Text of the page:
Jack's conclusion was the same as the conclusion of any authoritarian who faces backlash over his actions - while such backlash is still permitted - whatever happened was for the common good, to wit:

It’s important that we acknowledge this is a time of great uncertainty and struggle for so many around the world. Our goal in this moment is to disarm as much as we can, and ensure we are all building towards a greater common understanding, and a more peaceful existence on earth.

Finally, to deflect the fury unleashed by banning public conservation because a group of ideologically biased and unchecked moderators felt that it was for the "common good", Jack reverts to the oldest trick in the book: claiming that the only way out of the mess he created is by pretending it never happened: 

I believe the internet and global public conversation is our best and most relevant method of achieving this. I also recognize it does not feel that way today. Everything we learn in this moment will better our effort, and push us to be what we are: one humanity working together.

Good luck with that, Jack.

* * *

His full twitted statement is below:

I do not celebrate or feel pride in our having to ban @realDonaldTrump from Twitter, or how we got here. After a clear warning we’d take this action, we made a decision with the best information we had based on threats to physical safety both on and off Twitter. Was this correct?

I believe this was the right decision for Twitter. We faced an extraordinary and untenable circumstance, forcing us to focus all of our actions on public safety. Offline harm as a result of online speech is demonstrably real, and what drives our policy and enforcement above all.

That said, having to ban an account has real and significant ramifications. While there are clear and obvious exceptions, I feel a ban is a failure of ours ultimately to promote healthy conversation. And a time for us to reflect on our operations and the environment around us.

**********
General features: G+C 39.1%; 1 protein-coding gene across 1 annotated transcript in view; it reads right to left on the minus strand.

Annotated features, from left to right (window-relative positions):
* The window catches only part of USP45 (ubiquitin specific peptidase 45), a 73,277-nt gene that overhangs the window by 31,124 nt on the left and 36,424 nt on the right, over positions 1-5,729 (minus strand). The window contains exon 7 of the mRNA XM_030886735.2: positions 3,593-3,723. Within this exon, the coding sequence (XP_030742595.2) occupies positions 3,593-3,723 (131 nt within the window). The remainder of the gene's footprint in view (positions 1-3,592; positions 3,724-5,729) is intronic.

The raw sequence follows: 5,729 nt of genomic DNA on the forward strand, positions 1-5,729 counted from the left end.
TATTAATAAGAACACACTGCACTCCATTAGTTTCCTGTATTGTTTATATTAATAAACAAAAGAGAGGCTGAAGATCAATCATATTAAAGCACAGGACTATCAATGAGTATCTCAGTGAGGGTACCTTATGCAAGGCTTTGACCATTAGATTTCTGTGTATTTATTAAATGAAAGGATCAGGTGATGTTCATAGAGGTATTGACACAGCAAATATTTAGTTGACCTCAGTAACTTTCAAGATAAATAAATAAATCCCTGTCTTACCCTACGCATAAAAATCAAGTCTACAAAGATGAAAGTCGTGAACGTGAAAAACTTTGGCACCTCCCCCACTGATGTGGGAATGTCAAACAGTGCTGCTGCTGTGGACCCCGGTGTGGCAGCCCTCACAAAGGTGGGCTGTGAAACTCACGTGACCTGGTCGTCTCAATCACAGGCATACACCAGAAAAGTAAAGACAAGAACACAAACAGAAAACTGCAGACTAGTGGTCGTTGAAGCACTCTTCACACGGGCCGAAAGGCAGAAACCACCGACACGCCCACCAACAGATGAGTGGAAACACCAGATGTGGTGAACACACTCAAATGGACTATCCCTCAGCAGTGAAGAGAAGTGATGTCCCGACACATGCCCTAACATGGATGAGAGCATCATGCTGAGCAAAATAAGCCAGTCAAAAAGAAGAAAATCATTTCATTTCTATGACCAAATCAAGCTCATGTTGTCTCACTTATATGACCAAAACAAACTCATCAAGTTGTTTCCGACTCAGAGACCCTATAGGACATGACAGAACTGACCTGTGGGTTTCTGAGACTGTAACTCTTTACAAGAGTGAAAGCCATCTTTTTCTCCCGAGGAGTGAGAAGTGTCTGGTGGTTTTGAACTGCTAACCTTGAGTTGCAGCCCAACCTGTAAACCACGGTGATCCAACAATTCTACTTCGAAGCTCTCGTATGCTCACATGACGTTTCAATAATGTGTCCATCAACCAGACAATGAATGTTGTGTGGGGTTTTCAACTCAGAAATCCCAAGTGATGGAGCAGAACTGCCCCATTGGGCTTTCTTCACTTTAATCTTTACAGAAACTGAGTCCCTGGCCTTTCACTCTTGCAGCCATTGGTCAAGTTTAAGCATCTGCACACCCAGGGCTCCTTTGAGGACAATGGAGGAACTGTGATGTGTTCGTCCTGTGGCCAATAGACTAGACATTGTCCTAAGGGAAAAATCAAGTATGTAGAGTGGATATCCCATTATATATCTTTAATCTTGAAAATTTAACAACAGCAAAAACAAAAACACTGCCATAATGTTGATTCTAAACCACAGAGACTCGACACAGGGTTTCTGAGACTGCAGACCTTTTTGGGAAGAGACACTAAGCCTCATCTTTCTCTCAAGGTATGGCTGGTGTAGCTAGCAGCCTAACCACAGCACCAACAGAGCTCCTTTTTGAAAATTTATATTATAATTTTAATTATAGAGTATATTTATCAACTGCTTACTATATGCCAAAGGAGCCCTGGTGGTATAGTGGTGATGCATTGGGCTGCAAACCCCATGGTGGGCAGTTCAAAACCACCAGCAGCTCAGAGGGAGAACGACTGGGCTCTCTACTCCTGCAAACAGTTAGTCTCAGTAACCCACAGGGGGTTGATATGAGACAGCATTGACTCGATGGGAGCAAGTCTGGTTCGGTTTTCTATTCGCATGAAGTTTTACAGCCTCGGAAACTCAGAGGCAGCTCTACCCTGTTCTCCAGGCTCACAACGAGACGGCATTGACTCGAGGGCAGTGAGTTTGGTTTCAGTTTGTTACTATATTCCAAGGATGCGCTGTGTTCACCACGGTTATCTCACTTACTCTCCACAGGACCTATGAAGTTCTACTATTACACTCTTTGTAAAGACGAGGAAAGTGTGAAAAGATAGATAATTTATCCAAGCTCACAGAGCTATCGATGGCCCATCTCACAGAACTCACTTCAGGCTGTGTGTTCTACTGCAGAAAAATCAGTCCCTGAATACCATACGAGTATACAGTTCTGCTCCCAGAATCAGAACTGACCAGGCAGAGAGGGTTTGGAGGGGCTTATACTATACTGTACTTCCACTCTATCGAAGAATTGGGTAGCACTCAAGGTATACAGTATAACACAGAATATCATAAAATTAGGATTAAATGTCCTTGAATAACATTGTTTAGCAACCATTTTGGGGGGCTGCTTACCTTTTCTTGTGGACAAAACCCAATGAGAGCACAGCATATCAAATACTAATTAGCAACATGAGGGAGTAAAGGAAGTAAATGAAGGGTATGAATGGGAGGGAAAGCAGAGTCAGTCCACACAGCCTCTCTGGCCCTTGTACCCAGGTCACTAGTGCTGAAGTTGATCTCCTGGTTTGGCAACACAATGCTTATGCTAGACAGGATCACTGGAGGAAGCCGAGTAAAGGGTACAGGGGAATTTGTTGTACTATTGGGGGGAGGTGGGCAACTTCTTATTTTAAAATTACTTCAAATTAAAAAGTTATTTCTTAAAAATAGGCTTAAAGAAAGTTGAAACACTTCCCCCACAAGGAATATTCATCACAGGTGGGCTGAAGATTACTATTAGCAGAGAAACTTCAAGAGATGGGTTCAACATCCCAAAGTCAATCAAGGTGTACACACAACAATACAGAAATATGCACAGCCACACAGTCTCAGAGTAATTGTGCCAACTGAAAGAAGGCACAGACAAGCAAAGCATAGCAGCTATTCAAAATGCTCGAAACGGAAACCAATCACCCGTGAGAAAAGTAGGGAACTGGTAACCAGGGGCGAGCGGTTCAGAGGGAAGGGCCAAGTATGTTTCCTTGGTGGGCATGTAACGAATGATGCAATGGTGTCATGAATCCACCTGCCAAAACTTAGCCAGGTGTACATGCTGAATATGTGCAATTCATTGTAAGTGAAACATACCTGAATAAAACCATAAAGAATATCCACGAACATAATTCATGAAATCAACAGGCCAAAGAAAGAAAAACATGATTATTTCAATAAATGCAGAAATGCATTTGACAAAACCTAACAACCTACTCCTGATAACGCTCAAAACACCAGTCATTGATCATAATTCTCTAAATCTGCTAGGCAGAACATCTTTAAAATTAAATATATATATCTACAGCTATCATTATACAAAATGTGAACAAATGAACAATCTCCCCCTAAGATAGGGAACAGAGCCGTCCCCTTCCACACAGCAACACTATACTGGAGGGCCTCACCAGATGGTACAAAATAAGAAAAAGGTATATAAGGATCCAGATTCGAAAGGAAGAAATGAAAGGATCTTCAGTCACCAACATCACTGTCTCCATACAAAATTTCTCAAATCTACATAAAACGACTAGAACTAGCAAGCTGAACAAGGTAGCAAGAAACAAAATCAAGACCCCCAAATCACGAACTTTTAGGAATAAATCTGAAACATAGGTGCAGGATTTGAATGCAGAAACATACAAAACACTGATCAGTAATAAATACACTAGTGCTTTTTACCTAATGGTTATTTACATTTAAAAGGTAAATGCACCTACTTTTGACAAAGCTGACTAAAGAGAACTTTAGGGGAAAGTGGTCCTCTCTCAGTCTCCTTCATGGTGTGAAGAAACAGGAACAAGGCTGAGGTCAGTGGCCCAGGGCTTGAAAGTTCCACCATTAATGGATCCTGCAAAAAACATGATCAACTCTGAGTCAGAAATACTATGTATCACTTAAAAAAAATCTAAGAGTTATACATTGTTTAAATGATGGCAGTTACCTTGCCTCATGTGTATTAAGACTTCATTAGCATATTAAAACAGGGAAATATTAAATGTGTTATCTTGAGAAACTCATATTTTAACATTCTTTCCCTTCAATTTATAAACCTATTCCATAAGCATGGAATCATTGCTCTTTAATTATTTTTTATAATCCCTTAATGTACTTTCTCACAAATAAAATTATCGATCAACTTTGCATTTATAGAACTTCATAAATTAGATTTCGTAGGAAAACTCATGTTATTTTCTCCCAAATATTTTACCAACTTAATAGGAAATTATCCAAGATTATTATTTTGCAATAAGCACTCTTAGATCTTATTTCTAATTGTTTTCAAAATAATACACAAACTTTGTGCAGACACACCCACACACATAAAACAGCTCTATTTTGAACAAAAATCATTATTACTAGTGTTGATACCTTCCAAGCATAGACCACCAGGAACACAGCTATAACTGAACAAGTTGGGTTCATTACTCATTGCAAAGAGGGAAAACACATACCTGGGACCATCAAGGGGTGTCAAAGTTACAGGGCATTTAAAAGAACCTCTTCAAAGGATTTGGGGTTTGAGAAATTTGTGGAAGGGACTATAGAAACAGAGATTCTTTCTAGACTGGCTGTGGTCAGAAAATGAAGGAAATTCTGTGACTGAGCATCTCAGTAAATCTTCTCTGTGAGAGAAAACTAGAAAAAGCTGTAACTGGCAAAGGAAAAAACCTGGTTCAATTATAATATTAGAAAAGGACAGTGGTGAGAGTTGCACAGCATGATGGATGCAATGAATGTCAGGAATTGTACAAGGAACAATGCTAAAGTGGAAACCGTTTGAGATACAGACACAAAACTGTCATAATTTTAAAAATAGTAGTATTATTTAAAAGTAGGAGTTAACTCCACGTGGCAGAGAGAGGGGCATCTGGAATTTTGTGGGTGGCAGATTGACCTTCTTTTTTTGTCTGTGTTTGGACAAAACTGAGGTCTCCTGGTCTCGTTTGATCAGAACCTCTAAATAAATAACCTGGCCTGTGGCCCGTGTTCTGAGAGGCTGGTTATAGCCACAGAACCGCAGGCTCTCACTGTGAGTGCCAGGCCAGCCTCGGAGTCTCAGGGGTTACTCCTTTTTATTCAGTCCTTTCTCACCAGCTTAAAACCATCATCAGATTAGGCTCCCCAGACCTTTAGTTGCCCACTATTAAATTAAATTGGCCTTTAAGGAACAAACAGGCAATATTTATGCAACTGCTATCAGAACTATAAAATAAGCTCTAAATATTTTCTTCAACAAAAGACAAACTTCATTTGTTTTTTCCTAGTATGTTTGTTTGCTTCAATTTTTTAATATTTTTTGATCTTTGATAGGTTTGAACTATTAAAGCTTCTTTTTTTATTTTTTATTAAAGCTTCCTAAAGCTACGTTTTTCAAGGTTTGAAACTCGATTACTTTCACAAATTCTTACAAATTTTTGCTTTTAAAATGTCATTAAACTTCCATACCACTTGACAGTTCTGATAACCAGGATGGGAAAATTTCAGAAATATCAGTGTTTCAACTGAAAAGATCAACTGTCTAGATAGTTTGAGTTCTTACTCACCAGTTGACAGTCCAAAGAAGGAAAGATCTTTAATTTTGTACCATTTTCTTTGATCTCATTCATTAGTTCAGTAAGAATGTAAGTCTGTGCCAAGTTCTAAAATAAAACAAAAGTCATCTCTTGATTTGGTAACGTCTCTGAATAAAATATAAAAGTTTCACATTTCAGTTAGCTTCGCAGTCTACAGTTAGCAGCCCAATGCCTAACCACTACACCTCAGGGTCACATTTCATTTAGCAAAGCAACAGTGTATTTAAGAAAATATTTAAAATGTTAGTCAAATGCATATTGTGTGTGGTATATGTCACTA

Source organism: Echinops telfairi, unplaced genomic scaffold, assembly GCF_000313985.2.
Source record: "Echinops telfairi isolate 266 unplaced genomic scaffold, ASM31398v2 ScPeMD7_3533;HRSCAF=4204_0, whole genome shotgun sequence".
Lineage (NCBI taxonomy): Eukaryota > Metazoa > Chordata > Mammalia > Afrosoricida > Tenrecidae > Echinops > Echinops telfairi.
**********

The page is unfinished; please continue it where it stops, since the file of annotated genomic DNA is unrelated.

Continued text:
Having to take these actions fragment the public conversation. They divide us. They limit the potential for clarification, redemption, and learning. And sets a precedent I feel is dangerous: the power an individual or corporation has over a part of the global public conversation.

The check and accountability on this power has always been the fact that a service like Twitter is one small part of the larger public conversation happening across the internet. If folks do not agree with our rules and enforcement, they can simply go to another internet service.

This concept was challenged last week when a number of foundational internet tool providers also decided not to host what they found dangerous. I do not believe this was coordinated. More likely: companies came to their own conclusions or were emboldened by the actions of others.

This moment in time might call for this dynamic, but over the long term it will be destructive to the noble purpose and ideals of the open internet. A company making a business decision to moderate itself is different from a government removing access, yet can feel much the same.

Yes, we all need to look critically at inconsistencies of our policy and enforcement. Yes, we need to look at how our service might incentivize distraction and harm. Yes, we need more transparency in our moderation operations. All this can’t erode a free and open global internet.

The reason I have so much passion for #Bitcoin is largely because of the model it demonstrates: a foundational internet technology that is not controlled or influenced by any single individual or entity. This is what the internet wants to be, and over time, more of it will be.

We are trying to do our part by funding an initiative around an open decentralized standard for social media. Our goal is to be a client of that standard for the public conversation layer of the internet. We call it @bluesky:

This will take time to build. We are in the process of interviewing and hiring folks, looking at both starting a standard from scratch or contributing to something that already exists. No matter the ultimate direction, we will do this work completely through public transparency.

It’s important that we acknowledge this is a time of great uncertainty and struggle for so many around the world. Our goal in this moment is to disarm as much as we can, and ensure we are all building towards a greater common understanding, and a more peaceful existence on earth.

I believe the internet and global public conversation is our best and most relevant method of achieving this. I also recognize it does not feel that way today. Everything we learn in this moment will better our effort, and push us to be what we are: one humanity working together.